Speed makes this platform an excellent option for creating and updating knowledge bases and support portals, such as those used by brands like Atlassian for their external and in-product customer support portals.
Tag-based organization helps manage page structure efficiently while decreasing code updates needed. Furthermore, role-based access control and extensibility features are included as additional benefits of this system.
Choosing the Right CMS for Your Website
Your CMS selection will impact how efficiently and quickly your team can create and upload new content, SEO performance and ease of connecting to other marketing and analytics tools.
Consider these points when selecting a CMS: 1. Look for a platform with extensions and addons available for easy configuration;
1. Ease of Use
An effective Content Management System will make marketing simpler for marketers. A CMS should enable marketers to easily create, manage, publish pages on their website as well as add and update blog posts regularly for maximum visitor attraction.
An effective CMS should feature an intuitive user interface that’s straightforward for team members to learn and utilize. Common CMS platforms include WordPress, Joomla, Drupal, Magento and PrestaShop; some can even be downloaded free without incurring licensing or upgrade charges.
Before making your CMS purchase decision, it’s essential to assess both current and future needs and goals. Speak with key stakeholders including marketing and IT teams about how the CMS will fit into their digital strategy and customer journey mapping efforts. Furthermore, consider the CMS as a means for cross-channel posting capabilities and facilitate seamless customer experiences.
If your team is still young, enlisting help from an outside vendor with experience in CMS platforms may prove beneficial. Third-party consultants and partners can offer invaluable insights, helping with platform discovery, rationalization, building use cases, and leading productive tech discussions across your business. They may also identify upgrades and enhancements which could improve marketing capabilities.
Many business leaders strive to make as many areas of their companies scalable as possible, which is an admirable goal; however, not everything will be. When selecting a CMS platform, be mindful of its compatibility with current technology as well as any features it may need in the future.
A good Content Management System will enable you to quickly and easily build your website, while also offering the flexibility for adapting its content over time. Many businesses use blogs on their site in order to stay current and relevant for visitors – with such an efficient CMS it should be simple for anyone on your team to keep them up-to-date and relevant for visitors.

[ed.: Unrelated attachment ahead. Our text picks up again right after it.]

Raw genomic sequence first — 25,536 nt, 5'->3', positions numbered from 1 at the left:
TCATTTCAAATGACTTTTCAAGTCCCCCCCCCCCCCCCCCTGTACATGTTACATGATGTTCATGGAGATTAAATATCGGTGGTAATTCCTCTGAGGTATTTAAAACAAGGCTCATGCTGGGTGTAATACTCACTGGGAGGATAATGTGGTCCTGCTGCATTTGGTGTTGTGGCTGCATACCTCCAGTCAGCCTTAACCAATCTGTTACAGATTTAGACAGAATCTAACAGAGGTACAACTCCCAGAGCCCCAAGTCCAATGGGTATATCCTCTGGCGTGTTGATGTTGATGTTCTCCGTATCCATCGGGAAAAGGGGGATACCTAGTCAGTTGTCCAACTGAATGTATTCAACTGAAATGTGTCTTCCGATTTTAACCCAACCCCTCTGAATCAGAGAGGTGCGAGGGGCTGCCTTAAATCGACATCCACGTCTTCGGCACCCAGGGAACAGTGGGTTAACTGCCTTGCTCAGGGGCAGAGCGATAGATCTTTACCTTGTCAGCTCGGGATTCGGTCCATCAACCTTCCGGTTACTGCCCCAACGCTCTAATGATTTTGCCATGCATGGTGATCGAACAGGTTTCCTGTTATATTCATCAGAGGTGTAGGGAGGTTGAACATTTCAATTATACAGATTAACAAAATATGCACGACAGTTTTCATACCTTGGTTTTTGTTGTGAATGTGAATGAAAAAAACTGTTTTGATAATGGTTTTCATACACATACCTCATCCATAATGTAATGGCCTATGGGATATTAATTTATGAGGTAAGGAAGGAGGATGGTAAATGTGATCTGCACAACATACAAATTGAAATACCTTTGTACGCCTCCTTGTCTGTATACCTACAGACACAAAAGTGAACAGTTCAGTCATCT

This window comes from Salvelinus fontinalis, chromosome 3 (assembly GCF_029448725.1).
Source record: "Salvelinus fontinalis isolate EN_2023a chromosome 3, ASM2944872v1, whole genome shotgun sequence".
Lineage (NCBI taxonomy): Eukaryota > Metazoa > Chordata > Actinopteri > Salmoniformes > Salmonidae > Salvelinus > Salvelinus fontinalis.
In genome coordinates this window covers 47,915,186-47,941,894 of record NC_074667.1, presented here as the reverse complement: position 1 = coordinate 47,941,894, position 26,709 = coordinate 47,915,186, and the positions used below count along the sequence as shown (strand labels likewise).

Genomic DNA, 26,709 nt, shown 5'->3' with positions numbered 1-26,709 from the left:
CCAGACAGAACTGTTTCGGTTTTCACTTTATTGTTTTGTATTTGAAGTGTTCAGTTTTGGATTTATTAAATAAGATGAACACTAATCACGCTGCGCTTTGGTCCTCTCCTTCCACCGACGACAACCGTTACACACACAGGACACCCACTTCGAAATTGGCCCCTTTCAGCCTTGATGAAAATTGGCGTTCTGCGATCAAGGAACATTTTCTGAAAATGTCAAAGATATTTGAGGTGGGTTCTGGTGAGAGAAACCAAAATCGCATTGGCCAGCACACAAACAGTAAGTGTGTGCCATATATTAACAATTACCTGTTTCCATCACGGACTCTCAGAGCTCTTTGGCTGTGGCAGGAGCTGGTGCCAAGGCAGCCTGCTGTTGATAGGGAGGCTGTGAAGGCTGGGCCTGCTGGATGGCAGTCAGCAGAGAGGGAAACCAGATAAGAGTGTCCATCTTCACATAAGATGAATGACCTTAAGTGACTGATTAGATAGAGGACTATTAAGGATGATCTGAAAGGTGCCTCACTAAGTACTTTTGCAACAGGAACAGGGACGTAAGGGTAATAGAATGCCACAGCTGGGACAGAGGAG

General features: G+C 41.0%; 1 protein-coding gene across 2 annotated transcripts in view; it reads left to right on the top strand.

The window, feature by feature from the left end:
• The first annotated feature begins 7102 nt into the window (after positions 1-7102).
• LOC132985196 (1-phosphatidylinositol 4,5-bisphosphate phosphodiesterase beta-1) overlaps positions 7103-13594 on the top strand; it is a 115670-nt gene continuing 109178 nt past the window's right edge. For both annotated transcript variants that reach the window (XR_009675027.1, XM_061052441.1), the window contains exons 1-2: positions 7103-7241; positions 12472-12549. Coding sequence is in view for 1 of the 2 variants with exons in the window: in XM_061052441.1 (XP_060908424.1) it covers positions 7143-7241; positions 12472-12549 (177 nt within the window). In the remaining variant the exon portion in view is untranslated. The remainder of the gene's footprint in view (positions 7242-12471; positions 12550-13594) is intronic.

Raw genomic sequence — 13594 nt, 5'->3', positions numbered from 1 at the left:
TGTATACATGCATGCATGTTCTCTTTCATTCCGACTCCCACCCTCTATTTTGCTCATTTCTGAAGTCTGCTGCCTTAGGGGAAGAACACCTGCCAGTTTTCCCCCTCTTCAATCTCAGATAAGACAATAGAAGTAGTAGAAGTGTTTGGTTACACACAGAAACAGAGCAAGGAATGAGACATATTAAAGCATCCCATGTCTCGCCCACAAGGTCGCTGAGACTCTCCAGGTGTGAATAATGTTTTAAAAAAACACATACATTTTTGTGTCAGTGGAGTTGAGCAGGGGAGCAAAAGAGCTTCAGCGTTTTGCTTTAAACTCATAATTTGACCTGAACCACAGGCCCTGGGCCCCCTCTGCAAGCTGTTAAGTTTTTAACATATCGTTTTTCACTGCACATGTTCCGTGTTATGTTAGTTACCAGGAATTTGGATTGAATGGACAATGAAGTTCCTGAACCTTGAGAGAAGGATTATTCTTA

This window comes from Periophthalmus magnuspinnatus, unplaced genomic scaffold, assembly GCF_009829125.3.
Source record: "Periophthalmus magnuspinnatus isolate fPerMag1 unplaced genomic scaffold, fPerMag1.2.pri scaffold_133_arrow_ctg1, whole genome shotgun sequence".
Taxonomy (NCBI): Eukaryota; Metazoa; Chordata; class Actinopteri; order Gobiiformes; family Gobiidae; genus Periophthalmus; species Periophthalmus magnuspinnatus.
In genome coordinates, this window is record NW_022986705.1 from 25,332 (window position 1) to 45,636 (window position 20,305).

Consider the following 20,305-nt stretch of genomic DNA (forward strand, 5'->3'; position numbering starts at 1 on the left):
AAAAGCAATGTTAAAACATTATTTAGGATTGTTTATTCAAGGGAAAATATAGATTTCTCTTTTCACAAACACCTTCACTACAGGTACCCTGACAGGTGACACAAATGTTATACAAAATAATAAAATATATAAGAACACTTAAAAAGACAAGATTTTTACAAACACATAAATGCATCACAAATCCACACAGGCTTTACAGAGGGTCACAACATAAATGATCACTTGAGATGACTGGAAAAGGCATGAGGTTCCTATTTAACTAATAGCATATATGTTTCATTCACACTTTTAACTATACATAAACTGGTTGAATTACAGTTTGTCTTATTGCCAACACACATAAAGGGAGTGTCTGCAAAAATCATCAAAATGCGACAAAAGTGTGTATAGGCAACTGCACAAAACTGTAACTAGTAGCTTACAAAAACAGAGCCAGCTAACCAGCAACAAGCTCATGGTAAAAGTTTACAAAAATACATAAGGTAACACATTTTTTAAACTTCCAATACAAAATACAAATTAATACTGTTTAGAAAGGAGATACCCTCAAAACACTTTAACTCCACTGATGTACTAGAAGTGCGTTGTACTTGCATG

As you evaluate CMS solutions, look for one designed to expand with your company. A scalable CMS will be able to adapt its capacity as your audience increases without experiencing a noticeable decrease in performance; additionally, such a solution should allow for the storage and analysis of more customer data.
If your development team is smaller than usual, consider working with an implementation partner to select and integrate an ideal CMS into your digital strategy. They specialize in selecting CMS software tailored specifically for their client’s needs and offer ongoing support after implementation.
As you evaluate CMS solutions, be mindful of their security. With millions of brute force attacks being launched against websites every day, security should be of utmost importance when selecting CMS systems. Make sure your CMS has infrastructure and developers available who can quickly respond with updates or patches against such threats.
Be certain your CMS uses secure database connections and supports best practices for web security, offering tools to monitor suspicious activities or detect suspicious behaviour, detecting outdated software versions that pose greater cyber risks, as well as offering tools to identify and remove them.
If your requirements are unique, always check if there are plugins or extensions for your CMS that meet them. This is an effective way of expanding its functionality without needing to invest in an entirely different platform.
Once you have identified vendors that meet both technical and functional needs, the next step should be conducting demos. This will give you an opportunity to experience how easy the CMS is to use as well as whether or not its costs meet your budget requirements. Speak with other clients of this CMS provider as well; hear what their experiences have been.
Your CMS platform serves as the center of your marketing technology stack, connecting other systems such as CRMs, email marketing platforms and analytics tools that give you data necessary for creating digital experiences tailored to each customer. Make sure the CMS you select can easily integrate with these other systems.
Selecting a content management system (CMS) for any company is a major decision that will impact multiple departments. To ensure its successful implementation, form a CMS selection team comprising stakeholders from across your organization – this will allow for maximum consideration from marketing’s eagerness to begin content production to IT’s need for risk mitigation strategies.
CMS vendors typically offer several pricing models, from subscription plans that cover updates and support to upfront investments for deployment, customization, integration and add-ons/plugin costs.
You should also be aware of how much it will cost to deploy, customize, integrate and deploy your CMS system as well as associated add-ons/plugins costs.
Open source CMS solutions like those provided by Sitecore or Optimizely usually come free to download; however they often incur additional expenses such as third-party partners needed to set up and manage them properly; for closed source solutions such as those provided by Sitecore or Optimizely which provide greater control over infrastructure while possibly incurring an initial upfront investment with licensing fees, customization costs as well as training costs associated with deployment, customization costs associated with upgrades etc.